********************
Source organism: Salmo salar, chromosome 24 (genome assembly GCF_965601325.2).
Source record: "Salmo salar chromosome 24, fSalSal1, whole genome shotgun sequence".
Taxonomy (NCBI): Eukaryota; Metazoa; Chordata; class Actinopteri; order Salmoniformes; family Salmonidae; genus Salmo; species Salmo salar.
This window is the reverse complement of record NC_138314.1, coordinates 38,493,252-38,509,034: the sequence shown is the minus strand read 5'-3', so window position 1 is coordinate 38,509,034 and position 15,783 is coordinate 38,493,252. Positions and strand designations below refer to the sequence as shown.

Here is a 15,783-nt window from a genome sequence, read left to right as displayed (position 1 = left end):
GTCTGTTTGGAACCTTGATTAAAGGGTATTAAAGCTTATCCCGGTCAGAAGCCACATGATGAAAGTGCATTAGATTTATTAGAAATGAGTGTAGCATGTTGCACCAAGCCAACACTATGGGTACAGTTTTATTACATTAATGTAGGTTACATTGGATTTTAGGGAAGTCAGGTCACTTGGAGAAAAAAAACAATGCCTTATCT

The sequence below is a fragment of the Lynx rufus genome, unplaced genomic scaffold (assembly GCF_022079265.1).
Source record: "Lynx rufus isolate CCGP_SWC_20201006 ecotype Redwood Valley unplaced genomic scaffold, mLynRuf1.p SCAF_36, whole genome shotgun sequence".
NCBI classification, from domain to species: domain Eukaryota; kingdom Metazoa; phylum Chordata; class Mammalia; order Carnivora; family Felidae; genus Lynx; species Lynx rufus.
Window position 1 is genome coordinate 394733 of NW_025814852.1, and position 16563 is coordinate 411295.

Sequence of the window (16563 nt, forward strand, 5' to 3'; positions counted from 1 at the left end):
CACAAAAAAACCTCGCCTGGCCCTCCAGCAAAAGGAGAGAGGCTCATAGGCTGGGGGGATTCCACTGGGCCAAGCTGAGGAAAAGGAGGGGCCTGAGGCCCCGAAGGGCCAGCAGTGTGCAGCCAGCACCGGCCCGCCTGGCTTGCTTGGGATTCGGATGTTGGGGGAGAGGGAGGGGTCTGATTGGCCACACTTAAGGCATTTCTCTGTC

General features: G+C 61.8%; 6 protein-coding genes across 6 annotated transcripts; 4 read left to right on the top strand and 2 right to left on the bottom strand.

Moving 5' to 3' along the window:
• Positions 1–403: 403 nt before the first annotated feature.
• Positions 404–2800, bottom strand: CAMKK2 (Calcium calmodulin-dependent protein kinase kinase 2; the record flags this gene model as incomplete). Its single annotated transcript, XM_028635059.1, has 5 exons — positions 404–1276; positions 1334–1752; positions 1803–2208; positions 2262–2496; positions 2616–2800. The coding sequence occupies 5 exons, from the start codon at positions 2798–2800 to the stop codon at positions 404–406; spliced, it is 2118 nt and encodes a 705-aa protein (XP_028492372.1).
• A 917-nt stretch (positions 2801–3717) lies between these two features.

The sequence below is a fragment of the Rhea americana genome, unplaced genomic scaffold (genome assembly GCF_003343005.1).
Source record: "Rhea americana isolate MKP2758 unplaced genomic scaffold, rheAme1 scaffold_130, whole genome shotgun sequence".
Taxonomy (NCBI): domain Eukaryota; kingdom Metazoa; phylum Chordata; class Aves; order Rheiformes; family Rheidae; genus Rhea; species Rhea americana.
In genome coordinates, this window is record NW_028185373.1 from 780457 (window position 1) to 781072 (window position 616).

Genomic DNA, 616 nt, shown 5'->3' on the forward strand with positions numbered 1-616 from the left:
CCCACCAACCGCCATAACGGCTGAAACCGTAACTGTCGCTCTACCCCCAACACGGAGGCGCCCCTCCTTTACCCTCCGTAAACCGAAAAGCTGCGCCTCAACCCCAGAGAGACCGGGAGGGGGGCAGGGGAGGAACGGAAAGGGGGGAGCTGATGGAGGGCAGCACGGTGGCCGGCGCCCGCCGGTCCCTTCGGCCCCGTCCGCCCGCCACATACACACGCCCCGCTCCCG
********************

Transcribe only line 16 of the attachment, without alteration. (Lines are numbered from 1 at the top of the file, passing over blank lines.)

• Positions 404–2800, bottom strand: CAMKK2 (Calcium calmodulin-dependent protein kinase kinase 2; the record flags this gene model as incomplete). Its single annotated transcript, XM_028635059.1, has 5 exons — positions 404–1276; positions 1334–1752; positions 1803–2208; positions 2262–2496; positions 2616–2800. The coding sequence occupies 5 exons, from the start codon at positions 2798–2800 to the stop codon at positions 404–406; spliced, it is 2118 nt and encodes a 705-aa protein (XP_028492372.1).